Kick 'em Jenny volcano alert level remains Yellow

Kick 'em Jenny volcano alert level remains Yellow

Increased activity of undersea volcano Kick 'em Jenny continues since April 29, 2017, when the UWI SRC recorded a high amplitude signal, lasting about 25 seconds.

The National Disaster Management Agency (NaDMA) continues to collaborate with the Seismic Research Centre (SRC), University of the West Indies to monitor activities at the Kick em’ Jenny volcano, the center reported today.

Volcanic episodes at Kick 'em Jenny, since 1939, usually consist of several eruptions lasting over several days before returning to repose. Therefore, further eruptions should be expected in this episode, SRC said. "It would be useful for those in coastal areas to be on the lookout for unusual material that might be ejected from April 29th eruption," it added.

The alert level is Yellow (2 of 5). This alert level means that vessels should observe a 1.5 km (0.93 miles) exclusion zone. However, as a precautionary measure, the marine community is advised to continue observing the 5 km (3.1 miles) exclusion zone. The SRC has advised that heightened alert is necessary for the exclusion zone.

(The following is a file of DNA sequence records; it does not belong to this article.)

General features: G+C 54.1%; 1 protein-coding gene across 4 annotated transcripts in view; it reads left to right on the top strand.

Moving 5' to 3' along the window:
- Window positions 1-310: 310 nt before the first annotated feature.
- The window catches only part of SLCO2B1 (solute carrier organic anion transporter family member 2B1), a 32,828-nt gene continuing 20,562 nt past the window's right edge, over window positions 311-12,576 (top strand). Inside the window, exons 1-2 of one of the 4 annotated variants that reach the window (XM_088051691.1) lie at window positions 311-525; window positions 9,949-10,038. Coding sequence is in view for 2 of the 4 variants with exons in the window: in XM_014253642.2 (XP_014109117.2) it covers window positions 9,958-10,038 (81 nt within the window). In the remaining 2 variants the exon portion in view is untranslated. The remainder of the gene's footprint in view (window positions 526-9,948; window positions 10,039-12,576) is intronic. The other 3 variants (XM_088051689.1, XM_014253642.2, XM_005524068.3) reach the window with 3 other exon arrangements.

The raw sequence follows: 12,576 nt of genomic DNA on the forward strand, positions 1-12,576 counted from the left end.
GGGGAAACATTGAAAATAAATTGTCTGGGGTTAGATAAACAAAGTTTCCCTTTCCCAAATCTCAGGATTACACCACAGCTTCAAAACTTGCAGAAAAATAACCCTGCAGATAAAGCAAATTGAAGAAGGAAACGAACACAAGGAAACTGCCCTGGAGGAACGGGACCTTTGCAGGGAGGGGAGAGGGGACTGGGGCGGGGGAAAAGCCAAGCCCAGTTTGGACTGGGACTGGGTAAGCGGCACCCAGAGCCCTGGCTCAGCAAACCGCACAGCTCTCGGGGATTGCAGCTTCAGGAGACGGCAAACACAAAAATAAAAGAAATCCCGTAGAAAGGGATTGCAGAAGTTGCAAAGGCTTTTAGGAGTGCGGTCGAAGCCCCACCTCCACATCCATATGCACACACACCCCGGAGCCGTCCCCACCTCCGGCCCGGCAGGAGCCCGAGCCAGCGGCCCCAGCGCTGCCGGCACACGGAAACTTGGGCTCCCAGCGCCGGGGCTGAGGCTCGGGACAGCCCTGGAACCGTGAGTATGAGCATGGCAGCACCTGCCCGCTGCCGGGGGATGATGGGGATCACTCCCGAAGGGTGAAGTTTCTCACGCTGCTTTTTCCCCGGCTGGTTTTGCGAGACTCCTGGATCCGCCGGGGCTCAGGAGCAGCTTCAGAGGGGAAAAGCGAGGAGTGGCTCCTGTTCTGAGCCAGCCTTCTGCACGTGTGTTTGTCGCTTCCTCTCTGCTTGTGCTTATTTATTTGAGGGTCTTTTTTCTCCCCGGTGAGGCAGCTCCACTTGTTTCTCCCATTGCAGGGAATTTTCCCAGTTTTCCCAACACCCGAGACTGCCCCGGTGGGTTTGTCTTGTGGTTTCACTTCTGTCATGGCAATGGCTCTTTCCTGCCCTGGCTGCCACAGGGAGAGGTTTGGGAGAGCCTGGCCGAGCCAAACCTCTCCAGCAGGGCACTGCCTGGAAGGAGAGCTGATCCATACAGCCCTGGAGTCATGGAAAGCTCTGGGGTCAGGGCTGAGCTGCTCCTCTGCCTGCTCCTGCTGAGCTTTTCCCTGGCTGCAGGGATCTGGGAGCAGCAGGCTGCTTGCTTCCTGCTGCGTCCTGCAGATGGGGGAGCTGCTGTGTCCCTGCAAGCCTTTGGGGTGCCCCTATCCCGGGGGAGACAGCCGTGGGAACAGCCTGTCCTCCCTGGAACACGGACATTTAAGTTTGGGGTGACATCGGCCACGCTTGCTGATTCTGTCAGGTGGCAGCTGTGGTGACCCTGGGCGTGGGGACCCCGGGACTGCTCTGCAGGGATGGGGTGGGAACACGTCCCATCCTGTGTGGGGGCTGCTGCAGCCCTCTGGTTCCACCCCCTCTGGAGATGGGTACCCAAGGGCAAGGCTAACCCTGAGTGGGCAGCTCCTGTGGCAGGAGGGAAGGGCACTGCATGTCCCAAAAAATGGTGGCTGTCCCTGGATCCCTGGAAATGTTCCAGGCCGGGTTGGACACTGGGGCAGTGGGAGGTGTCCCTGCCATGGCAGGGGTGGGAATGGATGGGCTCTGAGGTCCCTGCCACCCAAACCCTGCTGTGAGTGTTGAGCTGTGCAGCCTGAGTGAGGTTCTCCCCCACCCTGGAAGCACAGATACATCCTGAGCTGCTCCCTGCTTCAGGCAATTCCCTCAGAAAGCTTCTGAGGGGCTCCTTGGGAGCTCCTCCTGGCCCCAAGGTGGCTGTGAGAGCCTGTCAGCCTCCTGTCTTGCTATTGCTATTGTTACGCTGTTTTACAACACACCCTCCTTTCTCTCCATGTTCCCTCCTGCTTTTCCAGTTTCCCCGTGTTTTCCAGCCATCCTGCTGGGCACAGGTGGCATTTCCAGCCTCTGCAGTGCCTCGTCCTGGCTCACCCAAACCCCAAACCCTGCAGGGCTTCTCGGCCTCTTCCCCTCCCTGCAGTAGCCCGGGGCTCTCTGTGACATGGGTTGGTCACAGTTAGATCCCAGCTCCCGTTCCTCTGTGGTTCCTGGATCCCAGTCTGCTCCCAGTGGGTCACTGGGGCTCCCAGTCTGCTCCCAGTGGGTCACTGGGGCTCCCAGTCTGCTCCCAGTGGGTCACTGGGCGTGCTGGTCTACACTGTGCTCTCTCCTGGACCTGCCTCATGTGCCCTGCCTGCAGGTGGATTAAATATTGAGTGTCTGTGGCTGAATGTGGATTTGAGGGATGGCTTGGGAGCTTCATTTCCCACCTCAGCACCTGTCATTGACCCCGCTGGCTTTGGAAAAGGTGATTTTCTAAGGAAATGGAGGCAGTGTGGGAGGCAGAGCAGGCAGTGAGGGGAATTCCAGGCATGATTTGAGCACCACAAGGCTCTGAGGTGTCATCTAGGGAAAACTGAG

Kick Em Jenny exclusion zone

Credit: UWI/SRC

The general population is reminded that the official advisories on this matter, and all other disaster related matters will come directly from the NaDMA who reminded about responsible use of social media.

"The population can rest assured that SRC continues to monitor the system and NaDMA will continue to liaise with SRC and provide updates," the center concluded.

Geological summary

Kick 'em Jenny, a historically active submarine volcano 8 km (5 miles) off the north shore of Grenada, rises 1 300 m (0.8 miles) from the sea floor. Recent bathymetric surveys have shown evidence for a major arcuate collapse structure that was the source of a submarine debris avalanche that traveled more than 15 km (9.3 miles) to the west.

Bathymetry also revealed another submarine cone to the SE, Kick 'em Jack, and submarine lava domes to its south. These and subaerial tuff rings and lava flows at Ile de Caille and other nearby islands may represent a single large volcanic complex.

Numerous historical eruptions, mostly documented by acoustic signals, have occurred at Kick 'em Jenny since 1939, when an eruption cloud rose 275 m (0.17 miles) above the sea surface. Prior to the 1939 eruption, which was witnessed by a large number of people in northern Grenada, there had been no written mention of Kick 'em Jenny. Eruptions have involved both explosive activity and the quiet extrusion of lava flows and lava domes in the summit crater; deep rumbling noises have sometimes been heard onshore. Historical eruptions have modified the morphology of the summit crater. (GVP)

Featured image credit: UWI/SRC

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